The government allocated 75 million CFA francs ($133,000) each to the Muslim, Catholic, Protestant, and traditional animistic communities. According to the Ministry of Territorial Administration and Decentralization, the government could provide an additional subsidy under the following circumstances: when the religious community or organization pursued a mission of general interest, such as education, health, or vocational training; when the religious community conducted an activity of national interest, such as promoting peace or social stability; or when the success or failure of an activity could have affected a significant part of the population, as in the case of religious pilgrimages. The government also provided funding to registered Catholic, Protestant, and Muslim (commonly referred to as “Franco-Arabic”) schools through subsidies for teacher salaries, which were typically less than those of public school teachers.
In August the government allocated approximately one billion CFA francs ($1.78 million) to subsidize the costs of the 8,100 Muslims going on the Hajj.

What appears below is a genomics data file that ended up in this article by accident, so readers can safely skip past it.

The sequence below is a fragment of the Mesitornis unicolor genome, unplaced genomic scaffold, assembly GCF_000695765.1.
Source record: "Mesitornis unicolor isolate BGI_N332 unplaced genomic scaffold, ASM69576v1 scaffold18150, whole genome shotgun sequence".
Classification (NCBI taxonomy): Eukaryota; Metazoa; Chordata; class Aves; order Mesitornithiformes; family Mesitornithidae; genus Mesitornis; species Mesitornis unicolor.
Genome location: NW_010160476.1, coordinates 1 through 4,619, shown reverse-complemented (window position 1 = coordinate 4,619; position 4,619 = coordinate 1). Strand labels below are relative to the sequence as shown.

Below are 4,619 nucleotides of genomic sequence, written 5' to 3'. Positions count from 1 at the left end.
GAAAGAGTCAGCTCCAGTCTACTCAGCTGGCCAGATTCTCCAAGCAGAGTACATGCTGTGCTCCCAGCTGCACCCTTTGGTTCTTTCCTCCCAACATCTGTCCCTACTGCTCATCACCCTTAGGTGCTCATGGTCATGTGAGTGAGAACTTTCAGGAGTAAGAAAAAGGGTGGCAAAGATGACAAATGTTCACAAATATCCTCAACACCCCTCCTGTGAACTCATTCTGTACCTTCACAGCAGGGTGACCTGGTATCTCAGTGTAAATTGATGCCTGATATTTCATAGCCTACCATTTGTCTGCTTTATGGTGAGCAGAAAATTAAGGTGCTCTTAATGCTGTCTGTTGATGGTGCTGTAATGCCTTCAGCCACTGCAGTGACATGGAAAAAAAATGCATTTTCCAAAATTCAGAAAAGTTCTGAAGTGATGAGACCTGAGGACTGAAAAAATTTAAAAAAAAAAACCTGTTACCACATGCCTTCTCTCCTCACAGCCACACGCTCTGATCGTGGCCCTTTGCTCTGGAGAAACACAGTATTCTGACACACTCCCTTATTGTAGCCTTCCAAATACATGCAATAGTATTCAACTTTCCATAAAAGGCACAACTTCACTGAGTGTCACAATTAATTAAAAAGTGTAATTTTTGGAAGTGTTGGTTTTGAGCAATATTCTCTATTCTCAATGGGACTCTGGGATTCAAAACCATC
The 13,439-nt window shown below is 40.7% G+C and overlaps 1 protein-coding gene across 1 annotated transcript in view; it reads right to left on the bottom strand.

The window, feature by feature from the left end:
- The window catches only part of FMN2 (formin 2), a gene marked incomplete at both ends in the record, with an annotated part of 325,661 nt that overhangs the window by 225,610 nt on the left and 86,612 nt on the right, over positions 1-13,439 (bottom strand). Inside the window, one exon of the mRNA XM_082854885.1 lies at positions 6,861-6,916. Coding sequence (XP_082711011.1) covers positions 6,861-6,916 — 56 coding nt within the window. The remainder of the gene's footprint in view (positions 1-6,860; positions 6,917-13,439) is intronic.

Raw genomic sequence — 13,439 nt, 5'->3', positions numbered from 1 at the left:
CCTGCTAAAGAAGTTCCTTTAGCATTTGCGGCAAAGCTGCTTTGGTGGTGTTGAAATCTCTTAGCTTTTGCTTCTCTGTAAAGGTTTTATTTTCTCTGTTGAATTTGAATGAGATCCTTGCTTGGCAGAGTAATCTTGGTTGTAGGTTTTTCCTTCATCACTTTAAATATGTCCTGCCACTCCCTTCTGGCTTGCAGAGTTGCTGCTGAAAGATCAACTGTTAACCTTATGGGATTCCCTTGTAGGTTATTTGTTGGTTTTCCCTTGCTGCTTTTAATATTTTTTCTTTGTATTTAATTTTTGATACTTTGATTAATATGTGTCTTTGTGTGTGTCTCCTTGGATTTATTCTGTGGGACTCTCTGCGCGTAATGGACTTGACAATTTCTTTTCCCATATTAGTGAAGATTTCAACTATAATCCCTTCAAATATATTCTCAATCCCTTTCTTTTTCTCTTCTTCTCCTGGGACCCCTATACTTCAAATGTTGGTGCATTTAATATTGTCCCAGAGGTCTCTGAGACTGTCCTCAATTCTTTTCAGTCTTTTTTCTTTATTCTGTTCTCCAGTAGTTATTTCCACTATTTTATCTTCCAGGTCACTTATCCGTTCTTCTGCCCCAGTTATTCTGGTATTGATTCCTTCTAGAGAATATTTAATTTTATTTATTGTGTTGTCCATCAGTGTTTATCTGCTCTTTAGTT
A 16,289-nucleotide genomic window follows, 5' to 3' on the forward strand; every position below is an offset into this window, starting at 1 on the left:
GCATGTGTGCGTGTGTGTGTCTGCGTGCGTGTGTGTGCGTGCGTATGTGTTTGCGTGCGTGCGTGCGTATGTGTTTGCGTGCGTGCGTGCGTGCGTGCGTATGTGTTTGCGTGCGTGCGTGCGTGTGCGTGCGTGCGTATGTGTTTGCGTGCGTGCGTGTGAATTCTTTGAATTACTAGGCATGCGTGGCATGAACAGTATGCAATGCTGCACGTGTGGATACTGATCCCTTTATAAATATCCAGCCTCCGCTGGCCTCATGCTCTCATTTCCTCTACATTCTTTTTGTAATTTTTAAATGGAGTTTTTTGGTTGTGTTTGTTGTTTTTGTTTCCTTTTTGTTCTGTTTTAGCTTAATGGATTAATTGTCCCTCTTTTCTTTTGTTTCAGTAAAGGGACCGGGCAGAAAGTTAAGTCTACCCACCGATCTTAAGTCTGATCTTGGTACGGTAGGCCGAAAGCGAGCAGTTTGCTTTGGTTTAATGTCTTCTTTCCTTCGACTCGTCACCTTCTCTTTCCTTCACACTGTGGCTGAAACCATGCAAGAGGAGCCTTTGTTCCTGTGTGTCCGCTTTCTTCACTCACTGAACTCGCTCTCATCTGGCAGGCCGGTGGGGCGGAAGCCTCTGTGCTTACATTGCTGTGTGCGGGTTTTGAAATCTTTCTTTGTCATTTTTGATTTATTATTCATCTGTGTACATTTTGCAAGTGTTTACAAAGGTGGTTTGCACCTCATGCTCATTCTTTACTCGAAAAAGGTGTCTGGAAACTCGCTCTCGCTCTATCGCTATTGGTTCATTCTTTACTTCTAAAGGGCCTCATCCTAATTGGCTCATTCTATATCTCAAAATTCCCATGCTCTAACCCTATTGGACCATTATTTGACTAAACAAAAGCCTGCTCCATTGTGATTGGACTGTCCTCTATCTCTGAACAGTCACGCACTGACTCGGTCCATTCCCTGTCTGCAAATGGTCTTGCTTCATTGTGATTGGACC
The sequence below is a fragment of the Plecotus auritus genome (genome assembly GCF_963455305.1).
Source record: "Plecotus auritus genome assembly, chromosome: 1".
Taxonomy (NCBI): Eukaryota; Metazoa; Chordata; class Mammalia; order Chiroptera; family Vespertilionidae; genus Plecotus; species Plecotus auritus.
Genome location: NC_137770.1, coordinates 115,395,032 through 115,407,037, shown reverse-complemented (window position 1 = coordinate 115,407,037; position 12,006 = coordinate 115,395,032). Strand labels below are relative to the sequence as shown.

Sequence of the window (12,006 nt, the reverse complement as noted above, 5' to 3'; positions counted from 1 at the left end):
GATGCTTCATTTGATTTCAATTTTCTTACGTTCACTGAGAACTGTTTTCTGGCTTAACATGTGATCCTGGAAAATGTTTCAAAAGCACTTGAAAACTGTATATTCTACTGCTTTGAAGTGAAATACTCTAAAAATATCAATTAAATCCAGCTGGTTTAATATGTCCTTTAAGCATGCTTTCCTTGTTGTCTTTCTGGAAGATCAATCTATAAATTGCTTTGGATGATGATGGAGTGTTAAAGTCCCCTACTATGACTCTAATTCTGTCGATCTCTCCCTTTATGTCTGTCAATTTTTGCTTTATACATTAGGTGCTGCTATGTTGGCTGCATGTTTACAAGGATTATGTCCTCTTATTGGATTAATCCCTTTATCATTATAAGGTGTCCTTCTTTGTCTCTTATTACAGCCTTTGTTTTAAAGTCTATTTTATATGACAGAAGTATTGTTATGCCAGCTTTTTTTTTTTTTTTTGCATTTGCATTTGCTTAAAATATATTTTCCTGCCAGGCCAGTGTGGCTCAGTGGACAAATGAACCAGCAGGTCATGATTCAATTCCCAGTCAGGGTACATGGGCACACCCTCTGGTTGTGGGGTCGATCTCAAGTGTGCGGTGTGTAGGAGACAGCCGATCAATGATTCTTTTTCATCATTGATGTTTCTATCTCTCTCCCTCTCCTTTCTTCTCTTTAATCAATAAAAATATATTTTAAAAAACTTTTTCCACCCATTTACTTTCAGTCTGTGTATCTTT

On September 8, the ethics commission of the CSC, the governmental body in charge of regulating media, summoned and questioned officials of the Al Houda radio station for content it stated was “undermining the principle of religious tolerance” and violating the terms of agreements signed between the CSC and media organizations. During a program, a preacher stated that individuals adhering to Ahmadiyya beliefs should not be considered Muslims, prompting a complaint from a listener. Al Houda radio officials had been summoned in a similar incident in 2016. A CSC commission reviewed the case and sent a warning letter to Al Houda radio. The CSC could adopt sanctions against the radio if another incident occurs.
Abuses by Foreign Forces and Nonstate Actors
In March armed men killed a teacher and a resident in the northern city of Kourfayel. Several media reports indicated that armed men entered classrooms in Wonrongoma, Pelem Pelem, and Lassa and threatened teachers, telling them they would be killed if they did not start teaching the Quran instead of the regular curricula. This attack caused the temporary closure of dozens of schools and the departure of teachers from the region. Governmental delegations including the minister of security and the minister of education traveled several times to the region and met with representatives of teachers and local authorities to discuss ways to ensure the safety of teachers working in the northern part of the country.